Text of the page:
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I started work on my project in January right off the back of losing a very close family member, which didn't give me a very good mindset to begin with.

I had an initial doubt in my mind that the project wasn't for me but I suppressed it, thinking that over the coming months it would die down as my experience increased.

4 months later and the feelings are still there, it's at the point now where I dread the thought of having to work on my project and I feel myself staring at the clock almost obsessively. I'm still not allowed back on campus and have very limited contact with the faculty (to make matters worse I'm the only PhD student in the group) so I'm almost totally cut off in that respect.

Moreover, my motivation and interest simply aren't there any more and there's no point in me lying - I'm simply really unhappy and don't know what to do.

I haven't told my parents or supervisor because I really don't know what to say other than "I'm extremely unhappy and don't know what to do".

I recently had to sit some exams as part of the training I'm doing and they were almost impossible for me to answer which pushed me further into this way of thinking. I truly am very unhappy and don't know what to do. I'm only in my first year so I suppose it isn't too late.

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    This sounds like a situation that should be discussed with a professional counsellor. Perhaps the university has an office that can help. Many do.
    – Buffy
    May 10, 2021 at 15:27
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    If you doubt the project, that's a red flag, independently of anything else. You need to be enthusiastic with the idea from the outset, because in a PhD you will have to master a number of dry spells. Change now, you'll find it harder to turn around the deeper in you are. May 10, 2021 at 16:02
  • This raises important issues that should be addressed somehow, and it was with great reluctance that I voted to close on the grounds that there's nothing identifiable as a question. OP, in addition to considering @Buffy's suggestion, it might be worth thinking about whether the unhappiness stems from being a Ph.D. student, or whether it stems from being a Ph.D. student on this particular topic (or indeed whether it doesn't stem from the Ph.D. at all). I think the solutions are probably different in each of the three cases. May 11, 2021 at 19:46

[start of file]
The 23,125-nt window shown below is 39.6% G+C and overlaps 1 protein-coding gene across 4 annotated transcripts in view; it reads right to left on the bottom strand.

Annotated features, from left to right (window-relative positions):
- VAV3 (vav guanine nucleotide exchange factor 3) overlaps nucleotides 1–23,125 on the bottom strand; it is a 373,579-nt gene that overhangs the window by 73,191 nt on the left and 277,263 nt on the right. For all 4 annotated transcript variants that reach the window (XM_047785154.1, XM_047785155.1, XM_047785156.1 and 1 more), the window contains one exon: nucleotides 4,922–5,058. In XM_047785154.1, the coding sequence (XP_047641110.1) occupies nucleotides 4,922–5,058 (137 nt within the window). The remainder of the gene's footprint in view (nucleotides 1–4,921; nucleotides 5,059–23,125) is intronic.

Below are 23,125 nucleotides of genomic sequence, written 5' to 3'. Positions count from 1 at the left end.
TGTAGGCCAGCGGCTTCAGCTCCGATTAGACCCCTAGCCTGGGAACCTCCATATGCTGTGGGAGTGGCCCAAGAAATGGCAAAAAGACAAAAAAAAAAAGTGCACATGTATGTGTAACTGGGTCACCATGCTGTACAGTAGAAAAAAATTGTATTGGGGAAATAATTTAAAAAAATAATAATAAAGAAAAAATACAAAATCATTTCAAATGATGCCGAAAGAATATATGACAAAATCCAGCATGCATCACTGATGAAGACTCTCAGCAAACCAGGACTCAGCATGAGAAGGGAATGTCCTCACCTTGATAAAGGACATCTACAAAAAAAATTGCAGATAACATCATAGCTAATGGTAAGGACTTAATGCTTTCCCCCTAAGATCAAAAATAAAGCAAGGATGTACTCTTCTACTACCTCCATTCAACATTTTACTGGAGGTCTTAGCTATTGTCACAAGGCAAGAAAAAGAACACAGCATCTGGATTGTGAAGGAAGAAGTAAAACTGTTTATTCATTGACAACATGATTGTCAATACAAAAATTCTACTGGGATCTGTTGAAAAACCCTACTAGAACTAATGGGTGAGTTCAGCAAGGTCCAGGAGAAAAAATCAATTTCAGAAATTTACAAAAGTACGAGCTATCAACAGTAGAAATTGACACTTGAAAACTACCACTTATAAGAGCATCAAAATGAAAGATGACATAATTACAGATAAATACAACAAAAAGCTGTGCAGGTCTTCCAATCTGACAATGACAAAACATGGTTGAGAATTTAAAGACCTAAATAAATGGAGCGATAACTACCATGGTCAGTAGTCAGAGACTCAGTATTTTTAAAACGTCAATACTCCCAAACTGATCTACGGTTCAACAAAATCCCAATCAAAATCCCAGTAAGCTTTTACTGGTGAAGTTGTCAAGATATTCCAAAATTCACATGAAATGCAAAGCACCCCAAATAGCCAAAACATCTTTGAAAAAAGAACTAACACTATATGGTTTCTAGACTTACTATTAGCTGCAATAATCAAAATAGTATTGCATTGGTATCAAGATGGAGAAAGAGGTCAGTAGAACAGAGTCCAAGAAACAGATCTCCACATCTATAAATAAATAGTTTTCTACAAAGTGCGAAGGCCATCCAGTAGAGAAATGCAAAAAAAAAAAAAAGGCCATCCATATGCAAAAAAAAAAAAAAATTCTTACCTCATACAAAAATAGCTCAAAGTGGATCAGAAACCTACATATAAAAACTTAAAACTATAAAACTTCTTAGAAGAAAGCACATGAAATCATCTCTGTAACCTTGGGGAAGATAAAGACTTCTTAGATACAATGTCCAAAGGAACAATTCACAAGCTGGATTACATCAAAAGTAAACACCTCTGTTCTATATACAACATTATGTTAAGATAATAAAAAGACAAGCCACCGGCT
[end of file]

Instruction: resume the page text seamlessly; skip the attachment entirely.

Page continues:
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As @Buffy says, you should probably talk to someone about your situation in general. A PhD is hard under optimal conditions, let alone when coping with loss and depression. There’s no need for you to suffer alone.

As for your research progress, nobody here can give you a right answer. You should talk with your advisor whose job is to resolve such issues. They may suggest switching fields, techniques or collaborators; they may give you a different problem you like better; they can tell you that you should quit the program and do something else. This is all very dependent on you, your advisor and your institution’s attitude towards grad students.

If your advisor is not someone you can discuss this with, you have a bigger problem on your hands. Talk to an ombudsperson, senior mentor, student counseling services, vice dean for graduate matters or any other resource your school offers. You may get a different advisor, switch to a masters or a plan will be worked out with your existing advisor.

Good luck!

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I have been in the same situation as you. At the start of my PhD I had suspicions that maybe the project wasn't right for me, but I went ahead anyway. I thought maybe it will get better.

Now, here I am four years later and that doubt was correct! I am still having issues. If I could have changed things I would have been more upfront with my supervisor early on and worked on radically changing the project in the early stages. A PhD is hard and takes long-term focus and commitment. You need to be mentally onboard and committed - doubts must be assuaged, they will not go away and just sort themselves out.

It is crucial that you talk to your supervisor about this. Be totally honest with them. They want this to work for you but you must be up front. If you feel you cannot speak to them about this, I would question whether it's right for you to be doing the course at all in its current state: if that is indeed the case, you need a new supervisor as well as a radical change of tack.

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